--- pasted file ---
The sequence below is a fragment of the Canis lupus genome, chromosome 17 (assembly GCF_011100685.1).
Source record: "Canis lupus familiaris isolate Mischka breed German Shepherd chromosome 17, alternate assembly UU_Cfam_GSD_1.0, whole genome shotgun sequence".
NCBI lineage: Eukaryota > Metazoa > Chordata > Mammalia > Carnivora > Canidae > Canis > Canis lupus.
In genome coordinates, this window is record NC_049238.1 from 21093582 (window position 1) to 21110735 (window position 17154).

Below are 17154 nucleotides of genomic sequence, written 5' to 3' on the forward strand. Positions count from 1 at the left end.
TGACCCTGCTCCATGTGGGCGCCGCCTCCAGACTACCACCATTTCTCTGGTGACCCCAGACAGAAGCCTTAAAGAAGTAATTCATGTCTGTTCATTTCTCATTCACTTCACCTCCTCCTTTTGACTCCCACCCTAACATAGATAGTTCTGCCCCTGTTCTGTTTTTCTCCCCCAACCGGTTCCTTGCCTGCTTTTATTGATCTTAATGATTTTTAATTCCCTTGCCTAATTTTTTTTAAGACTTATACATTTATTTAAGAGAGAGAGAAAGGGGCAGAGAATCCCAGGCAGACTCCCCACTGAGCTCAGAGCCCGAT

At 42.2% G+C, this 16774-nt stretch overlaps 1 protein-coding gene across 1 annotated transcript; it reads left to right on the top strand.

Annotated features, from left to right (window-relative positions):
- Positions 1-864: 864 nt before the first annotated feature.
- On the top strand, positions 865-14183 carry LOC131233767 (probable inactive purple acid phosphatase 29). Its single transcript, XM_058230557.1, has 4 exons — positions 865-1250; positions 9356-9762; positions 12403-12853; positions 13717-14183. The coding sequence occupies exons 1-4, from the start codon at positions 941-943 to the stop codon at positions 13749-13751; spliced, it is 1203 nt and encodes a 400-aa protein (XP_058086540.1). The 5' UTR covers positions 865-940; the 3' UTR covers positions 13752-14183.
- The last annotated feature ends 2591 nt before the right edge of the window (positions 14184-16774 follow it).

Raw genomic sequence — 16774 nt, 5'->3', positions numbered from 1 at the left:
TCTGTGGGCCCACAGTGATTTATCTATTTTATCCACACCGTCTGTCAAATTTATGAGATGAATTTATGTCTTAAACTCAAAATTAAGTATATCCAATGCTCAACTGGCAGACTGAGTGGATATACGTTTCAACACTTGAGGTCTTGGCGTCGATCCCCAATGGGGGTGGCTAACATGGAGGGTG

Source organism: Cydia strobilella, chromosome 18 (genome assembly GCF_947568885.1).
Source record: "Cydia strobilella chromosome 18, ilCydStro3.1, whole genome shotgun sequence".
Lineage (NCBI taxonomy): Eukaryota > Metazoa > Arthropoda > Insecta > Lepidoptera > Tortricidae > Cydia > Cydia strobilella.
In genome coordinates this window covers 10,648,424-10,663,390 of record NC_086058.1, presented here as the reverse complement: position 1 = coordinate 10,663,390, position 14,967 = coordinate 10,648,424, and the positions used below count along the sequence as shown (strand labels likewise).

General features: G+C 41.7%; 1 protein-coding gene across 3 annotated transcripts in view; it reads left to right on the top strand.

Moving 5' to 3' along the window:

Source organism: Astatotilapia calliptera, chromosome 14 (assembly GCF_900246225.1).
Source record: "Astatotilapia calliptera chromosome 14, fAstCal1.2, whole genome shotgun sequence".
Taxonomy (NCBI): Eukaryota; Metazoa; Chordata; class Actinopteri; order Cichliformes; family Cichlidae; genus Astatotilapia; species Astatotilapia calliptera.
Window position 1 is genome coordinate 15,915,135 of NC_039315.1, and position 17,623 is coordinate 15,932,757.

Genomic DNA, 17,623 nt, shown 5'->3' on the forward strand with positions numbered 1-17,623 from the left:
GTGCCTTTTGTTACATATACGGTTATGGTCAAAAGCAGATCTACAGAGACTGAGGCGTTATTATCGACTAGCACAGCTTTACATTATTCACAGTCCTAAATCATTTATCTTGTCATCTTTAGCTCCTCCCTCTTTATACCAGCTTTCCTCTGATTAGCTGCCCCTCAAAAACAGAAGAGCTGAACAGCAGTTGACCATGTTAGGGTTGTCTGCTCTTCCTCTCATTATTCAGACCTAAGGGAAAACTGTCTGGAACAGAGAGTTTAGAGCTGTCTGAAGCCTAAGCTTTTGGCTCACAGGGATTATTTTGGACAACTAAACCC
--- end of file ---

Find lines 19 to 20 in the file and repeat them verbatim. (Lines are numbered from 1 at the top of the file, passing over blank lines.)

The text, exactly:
Moving 5' to 3' along the window:

Source organism: Astatotilapia calliptera, chromosome 14 (assembly GCF_900246225.1).